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Why You Need to Submit Jury Instructions in a Bench Trial

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by: Ryan • March 11, 2011 • no comments

Okay, you don't have to call them "jury instructions." But a number of lawyers still think an MJOA is a sufficient and viable way - in a bench trial - to raise what should be considered jury instructions. It's not. Let me give a perfect example.

Defendant threatens the victim with an unsheathed knife. The defendant is charged with unlawful use of a weapon (under a theory of "possession with intent to use") and menacing.

You're the defense attorney. You have in your possession a jury instruction on what constitutes "use." The jury instruction memorandum argues - and quite persuasively, apparently, given the high number of judges who have given the instruction - that "use" in this context equals "stab" and that it is not enough to threaten someone to be guilty of UUW.

You've decided - for whatever reason - to have a bench trial, and your client agrees. You don't worry about submitting the jury instruction. Instead, you simply re-work the memo so it is a motion for judgment of acquittal.

If you win, great. If you lose, you've screwed your client on appeal.

The reason is simple. It seems obvious to you that your client only threatened the victim and didn't make an effort to stab him. Fine, but the crime is "possession with intent to use." Even if the trial judge adopts your theory of what constitutes "use," in the light most favorable to the state, a reasonable trier-of-fact could conclude that your client did intend to to use it. After all he did threaten to use it. A reasonable trier-of-fact could take that threat at face value. In other words, you will have no chance of winning on appeal for the denial of the motion for judgment of acquittal. Doesn't matter that the COA judges might think your client is innocent. That's not the standard. I wouldn't be surprised if the appellate attorney decided it wasn't even worth briefing.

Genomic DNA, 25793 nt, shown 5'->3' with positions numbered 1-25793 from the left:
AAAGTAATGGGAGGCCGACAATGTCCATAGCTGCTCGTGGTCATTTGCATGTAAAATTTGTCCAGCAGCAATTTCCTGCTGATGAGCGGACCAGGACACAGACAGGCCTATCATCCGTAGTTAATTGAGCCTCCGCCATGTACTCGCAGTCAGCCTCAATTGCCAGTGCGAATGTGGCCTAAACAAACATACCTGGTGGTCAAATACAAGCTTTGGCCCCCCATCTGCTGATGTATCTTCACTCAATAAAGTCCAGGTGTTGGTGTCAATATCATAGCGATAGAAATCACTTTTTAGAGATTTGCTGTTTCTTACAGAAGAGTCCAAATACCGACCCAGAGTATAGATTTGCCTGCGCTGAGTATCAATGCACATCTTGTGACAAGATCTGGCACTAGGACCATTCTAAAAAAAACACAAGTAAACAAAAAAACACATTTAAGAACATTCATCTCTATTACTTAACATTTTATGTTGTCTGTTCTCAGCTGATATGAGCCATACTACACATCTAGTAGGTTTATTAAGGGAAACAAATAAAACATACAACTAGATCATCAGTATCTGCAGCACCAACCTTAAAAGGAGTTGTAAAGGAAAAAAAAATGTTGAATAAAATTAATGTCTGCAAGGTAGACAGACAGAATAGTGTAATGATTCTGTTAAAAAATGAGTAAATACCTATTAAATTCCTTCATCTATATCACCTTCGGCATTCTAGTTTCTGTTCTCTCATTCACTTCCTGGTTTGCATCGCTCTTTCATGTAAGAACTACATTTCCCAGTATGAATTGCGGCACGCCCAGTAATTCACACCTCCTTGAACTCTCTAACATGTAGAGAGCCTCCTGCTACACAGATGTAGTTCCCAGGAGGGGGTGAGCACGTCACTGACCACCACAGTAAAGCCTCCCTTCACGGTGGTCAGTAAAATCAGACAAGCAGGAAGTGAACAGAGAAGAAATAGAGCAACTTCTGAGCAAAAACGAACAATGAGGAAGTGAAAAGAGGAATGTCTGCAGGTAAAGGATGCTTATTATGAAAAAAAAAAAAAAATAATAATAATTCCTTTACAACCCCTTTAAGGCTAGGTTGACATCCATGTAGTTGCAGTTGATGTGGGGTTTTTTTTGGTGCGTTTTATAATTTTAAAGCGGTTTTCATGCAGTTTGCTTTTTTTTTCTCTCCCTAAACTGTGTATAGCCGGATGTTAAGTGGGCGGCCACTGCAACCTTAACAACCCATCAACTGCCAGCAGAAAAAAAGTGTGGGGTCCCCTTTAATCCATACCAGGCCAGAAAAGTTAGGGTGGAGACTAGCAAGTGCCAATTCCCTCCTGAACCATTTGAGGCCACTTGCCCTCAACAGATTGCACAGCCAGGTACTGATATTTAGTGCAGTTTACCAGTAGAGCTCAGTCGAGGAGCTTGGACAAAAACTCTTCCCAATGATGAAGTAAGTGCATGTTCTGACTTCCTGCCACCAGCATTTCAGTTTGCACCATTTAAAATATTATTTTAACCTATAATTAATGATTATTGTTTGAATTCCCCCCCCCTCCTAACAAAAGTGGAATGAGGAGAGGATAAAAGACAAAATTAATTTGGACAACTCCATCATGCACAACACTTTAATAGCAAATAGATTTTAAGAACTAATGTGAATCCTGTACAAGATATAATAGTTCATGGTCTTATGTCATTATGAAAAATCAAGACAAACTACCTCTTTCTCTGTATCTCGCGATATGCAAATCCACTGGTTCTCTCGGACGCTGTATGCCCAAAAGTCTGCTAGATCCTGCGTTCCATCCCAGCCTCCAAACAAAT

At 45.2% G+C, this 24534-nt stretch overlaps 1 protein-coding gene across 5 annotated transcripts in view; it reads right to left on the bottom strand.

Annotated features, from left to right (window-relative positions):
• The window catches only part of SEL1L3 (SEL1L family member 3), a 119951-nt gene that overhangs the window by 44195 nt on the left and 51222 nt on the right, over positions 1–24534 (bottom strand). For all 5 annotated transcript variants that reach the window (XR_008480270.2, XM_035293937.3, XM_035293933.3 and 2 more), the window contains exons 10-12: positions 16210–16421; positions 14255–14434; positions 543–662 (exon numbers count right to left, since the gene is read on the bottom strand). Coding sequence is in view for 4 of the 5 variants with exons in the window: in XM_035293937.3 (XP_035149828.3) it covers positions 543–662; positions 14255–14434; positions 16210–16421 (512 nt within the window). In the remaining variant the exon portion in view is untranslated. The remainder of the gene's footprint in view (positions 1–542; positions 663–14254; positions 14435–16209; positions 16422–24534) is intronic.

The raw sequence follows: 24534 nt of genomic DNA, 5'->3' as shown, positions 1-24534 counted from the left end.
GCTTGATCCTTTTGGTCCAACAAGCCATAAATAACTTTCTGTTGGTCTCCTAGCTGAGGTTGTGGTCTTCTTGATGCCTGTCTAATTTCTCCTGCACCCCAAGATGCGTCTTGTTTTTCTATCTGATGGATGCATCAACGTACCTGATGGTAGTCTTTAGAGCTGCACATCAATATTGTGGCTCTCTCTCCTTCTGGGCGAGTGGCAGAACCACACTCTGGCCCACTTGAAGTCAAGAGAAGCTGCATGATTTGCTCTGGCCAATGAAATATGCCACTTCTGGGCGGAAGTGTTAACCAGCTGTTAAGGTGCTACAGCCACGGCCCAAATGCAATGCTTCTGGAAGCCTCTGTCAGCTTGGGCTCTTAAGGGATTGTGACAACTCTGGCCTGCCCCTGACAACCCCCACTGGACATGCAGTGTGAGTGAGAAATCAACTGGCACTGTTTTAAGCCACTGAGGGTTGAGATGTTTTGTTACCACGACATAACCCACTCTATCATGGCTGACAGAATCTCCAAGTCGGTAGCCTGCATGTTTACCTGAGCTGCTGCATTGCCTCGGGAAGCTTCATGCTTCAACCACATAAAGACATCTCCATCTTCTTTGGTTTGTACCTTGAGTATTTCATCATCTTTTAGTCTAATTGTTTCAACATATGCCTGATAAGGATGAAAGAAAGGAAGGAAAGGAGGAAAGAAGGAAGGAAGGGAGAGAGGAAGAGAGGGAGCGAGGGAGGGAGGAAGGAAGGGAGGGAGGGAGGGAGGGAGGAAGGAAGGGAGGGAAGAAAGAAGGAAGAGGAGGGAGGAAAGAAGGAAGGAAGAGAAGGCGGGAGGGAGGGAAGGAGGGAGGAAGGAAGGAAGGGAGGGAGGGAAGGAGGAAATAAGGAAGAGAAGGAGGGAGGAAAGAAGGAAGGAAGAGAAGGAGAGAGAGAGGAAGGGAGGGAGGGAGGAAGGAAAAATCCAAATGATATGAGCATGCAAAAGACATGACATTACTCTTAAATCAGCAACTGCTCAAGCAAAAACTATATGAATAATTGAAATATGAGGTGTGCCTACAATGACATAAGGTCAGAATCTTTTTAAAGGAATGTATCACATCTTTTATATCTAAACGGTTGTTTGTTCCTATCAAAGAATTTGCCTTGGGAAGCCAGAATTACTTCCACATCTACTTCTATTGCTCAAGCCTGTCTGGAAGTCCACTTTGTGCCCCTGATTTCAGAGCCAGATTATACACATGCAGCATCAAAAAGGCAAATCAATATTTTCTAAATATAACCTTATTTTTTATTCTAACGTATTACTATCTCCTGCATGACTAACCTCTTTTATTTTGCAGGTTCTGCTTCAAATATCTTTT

Instead, what you should have done is submitted the "jury instruction" with the memo and get the judge to rule on whether she is adopting it as a correct statement of the law. If she says she is not, you have a great issue for appeal. The only two issues are(1) if in fact it is a correct statement of the law and (2) if there are any facts to support it. Forget "light most favorable." Any facts to support the instruction? Correct statement of law? The judge can be reversed for not adopting the instruction in deciding your client's guilt, even though it's a bench trial.

To be sure, a judge could say they are adopting the instruction and then find your client guilty anyway. But that's the risk of having a bench trial in the first place.

Let me emphasize that when you submit the jury instruction and memorandum (one for the court file and one courtesy copy for the judge - never hand the judge your original), you still need to get a ruling. This is an essential part of proper error preservation. And this is true for sentencing memorandums or motions to suppress that contain multiple issues. If the judge doesn't explicitly rule on whether he or she is denying - for example - the 200% rule you've raised or the Miranda issue mentioned as part of a separate suppression issue - you stick the appellate attorney with arguing that the trial judge "implicitly" rejected your argument. Then the merits of the argument get sidetracked over preservation, and the appellate judges have a guilt-free justification for AWOP'ing the conviction.

As I have said before, you should never have a trial without submitting a special jury instruction. Let's assume trial judges make mistakes in every trial, yet very few convictions are ever reversed. It's the erroneous denial of a special instruction that gives you the best chance at reversal. While there are, theoretically, some trials for which no special jury instruction can be legitimately requested, in my experience, these trials are few and far between.

If you need ideas, a few special jury instructions can be found on the Ryan page.